Tiliouine is a small town on the road heading west out of Tazenakht. It’s most famous as a center for the collection and sale of saffron, which grows wild in the area. However, it is also the center where rugs are collected and sold by a non-profit group called Migration and Development. This group helps local people with self-help projects like installing drinking water or electricity in a village. The Tiliouine shop sells rugs and other textiles, like burnouses in gorgeous natural wool, made by local women; the prices are excellent.
In Rabat, near the lower or city end of the medina, is the Maison d’argent or Silver House. The address is 244 Rue des Consuls, and you can recognize it by the wooden meshrebiyya or carved wood work around the door and two lion statues in front. If you need an English speaker, ask for Embarek - who speaks about 15 other languages too! They specialize in silver jewelry; the man who owns the store has a shop with gold down the street a bit. But this is much more affordable, and they have a huge variety of new, old, and ‘reproduced old’ pieces including earrings, rings, bracelets and necklaces plus traditional Moroccan pieces like fibulas and daggers. The front room has the newer pieces, but you can go through a curtain at the back to the older pieces, plus bowls of beads and semi-precious stones that you can use to design your own necklace.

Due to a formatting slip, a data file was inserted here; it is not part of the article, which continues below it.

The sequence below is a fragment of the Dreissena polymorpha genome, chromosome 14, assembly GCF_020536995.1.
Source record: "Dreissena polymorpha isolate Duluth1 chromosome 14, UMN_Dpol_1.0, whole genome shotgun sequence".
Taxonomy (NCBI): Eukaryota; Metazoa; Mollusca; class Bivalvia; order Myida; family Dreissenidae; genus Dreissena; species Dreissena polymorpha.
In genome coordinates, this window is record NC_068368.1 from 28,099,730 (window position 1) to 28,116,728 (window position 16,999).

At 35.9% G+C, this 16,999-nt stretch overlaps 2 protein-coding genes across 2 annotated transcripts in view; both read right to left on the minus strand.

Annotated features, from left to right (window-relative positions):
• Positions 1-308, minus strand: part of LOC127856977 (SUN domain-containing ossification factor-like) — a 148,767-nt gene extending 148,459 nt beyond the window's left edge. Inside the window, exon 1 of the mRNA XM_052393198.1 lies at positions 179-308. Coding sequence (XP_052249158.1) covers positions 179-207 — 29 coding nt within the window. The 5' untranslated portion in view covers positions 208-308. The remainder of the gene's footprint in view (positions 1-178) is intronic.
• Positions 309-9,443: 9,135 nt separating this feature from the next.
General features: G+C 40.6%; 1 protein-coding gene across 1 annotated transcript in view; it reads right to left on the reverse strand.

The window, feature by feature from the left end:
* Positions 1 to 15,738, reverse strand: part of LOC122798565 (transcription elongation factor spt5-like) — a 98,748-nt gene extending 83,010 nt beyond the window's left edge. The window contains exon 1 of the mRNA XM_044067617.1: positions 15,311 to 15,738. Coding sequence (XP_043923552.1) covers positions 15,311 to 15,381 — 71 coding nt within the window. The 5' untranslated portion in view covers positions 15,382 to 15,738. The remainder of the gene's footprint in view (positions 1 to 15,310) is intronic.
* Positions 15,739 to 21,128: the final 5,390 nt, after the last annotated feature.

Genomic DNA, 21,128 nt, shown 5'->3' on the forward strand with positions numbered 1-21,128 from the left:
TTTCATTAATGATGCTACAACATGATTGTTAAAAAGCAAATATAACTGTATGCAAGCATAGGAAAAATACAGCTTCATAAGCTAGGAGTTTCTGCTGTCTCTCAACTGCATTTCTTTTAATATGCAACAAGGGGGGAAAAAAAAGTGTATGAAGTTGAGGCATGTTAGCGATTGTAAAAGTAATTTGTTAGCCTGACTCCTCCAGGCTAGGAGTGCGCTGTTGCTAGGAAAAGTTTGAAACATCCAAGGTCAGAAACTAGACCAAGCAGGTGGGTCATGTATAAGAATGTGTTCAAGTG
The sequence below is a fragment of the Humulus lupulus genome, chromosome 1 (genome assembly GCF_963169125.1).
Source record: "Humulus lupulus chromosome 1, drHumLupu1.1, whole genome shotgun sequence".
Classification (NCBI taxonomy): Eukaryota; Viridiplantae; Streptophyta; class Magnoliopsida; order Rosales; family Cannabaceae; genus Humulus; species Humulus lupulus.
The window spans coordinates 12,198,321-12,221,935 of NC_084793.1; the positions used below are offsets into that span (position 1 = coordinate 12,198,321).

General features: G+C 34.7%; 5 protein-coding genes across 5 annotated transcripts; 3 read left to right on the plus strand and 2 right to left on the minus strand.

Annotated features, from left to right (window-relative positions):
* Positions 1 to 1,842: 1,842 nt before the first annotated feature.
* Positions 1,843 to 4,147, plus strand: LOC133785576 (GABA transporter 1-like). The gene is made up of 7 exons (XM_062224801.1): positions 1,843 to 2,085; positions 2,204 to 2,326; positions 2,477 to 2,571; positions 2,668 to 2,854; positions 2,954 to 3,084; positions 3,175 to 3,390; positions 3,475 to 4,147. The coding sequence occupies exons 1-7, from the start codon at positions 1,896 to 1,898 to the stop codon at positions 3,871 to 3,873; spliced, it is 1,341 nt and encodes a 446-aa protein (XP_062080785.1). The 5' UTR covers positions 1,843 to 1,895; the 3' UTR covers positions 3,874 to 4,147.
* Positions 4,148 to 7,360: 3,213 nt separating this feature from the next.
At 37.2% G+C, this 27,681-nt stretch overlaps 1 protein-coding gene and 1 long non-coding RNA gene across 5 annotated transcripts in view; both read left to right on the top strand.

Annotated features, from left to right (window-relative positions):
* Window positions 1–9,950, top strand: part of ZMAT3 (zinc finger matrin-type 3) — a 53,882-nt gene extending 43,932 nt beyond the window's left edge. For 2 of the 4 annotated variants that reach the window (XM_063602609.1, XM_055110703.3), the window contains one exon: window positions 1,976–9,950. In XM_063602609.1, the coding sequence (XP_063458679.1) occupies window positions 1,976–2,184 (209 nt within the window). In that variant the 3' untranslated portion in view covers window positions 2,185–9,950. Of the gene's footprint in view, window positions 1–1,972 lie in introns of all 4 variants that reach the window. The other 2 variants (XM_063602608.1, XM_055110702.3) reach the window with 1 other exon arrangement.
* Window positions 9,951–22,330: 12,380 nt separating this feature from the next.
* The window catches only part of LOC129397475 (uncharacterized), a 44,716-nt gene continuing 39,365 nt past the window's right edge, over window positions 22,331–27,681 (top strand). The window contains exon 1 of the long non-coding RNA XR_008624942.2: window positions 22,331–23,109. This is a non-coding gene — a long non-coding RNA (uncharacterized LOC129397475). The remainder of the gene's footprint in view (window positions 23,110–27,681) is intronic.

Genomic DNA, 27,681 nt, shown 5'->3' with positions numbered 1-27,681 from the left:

In Marrakesh, Amazonite is run by a Moroccan brother and sister who both speak excellent English, and they have beautiful modern and antique jewelry, as well as rugs and antiques. They are in the new part of town, at 94 Boulevard Mansour Eddahbi; you should call 024 44 99 26 to be sure they are open.
On a small side street just around the corner from the Tour Hassan Hotel in Rabat is a tiny jewel of a shop called Alchimies. (In Arabic, al-chimie means chemistry, and is the basis for our word alchemy.) It has a few exquisite examples of several items, and the charming owner can have things made to your order. She carries carved wooden screens, lamps and screens inlaid with silver, painted furniture and elegant mirrors, to mention just a few items. The address is 5 Rue elMarj and the telephone/fax from the US is 011 212 37 20 17 56.
On the road tour buses often take in southern Morocco, between Erfoud (where you drive out to see the sand dunes) and Ouarzazate (in the mountains on the way to Marrakesh), is a unique shop called Galerie d’Art Chez Zaid. It’s located in Tinejdad, and Zaid is the owner. It may be his innate artistic nature, and/or his former work as a guide, that led him to develop a taste for items that appeal to many western tourists but few Moroccan shop owners. Here you will find wooden pitchforks, antique pottery, and wooden shutters with the turquoise paint peeling off alongside exquisite old jewelry and sometimes a handwritten manuscript - and lots of other things. You can bring a sandwich and buy a soft drink to have lunch in the garden during your stop, not to mention using the spotless ‘facilities’. If you want to ask for directions, the telephone in Morocco is 055 78 67 98, but it’s right on the main street and has a large sign. He also curates a water museum on the western edge of town.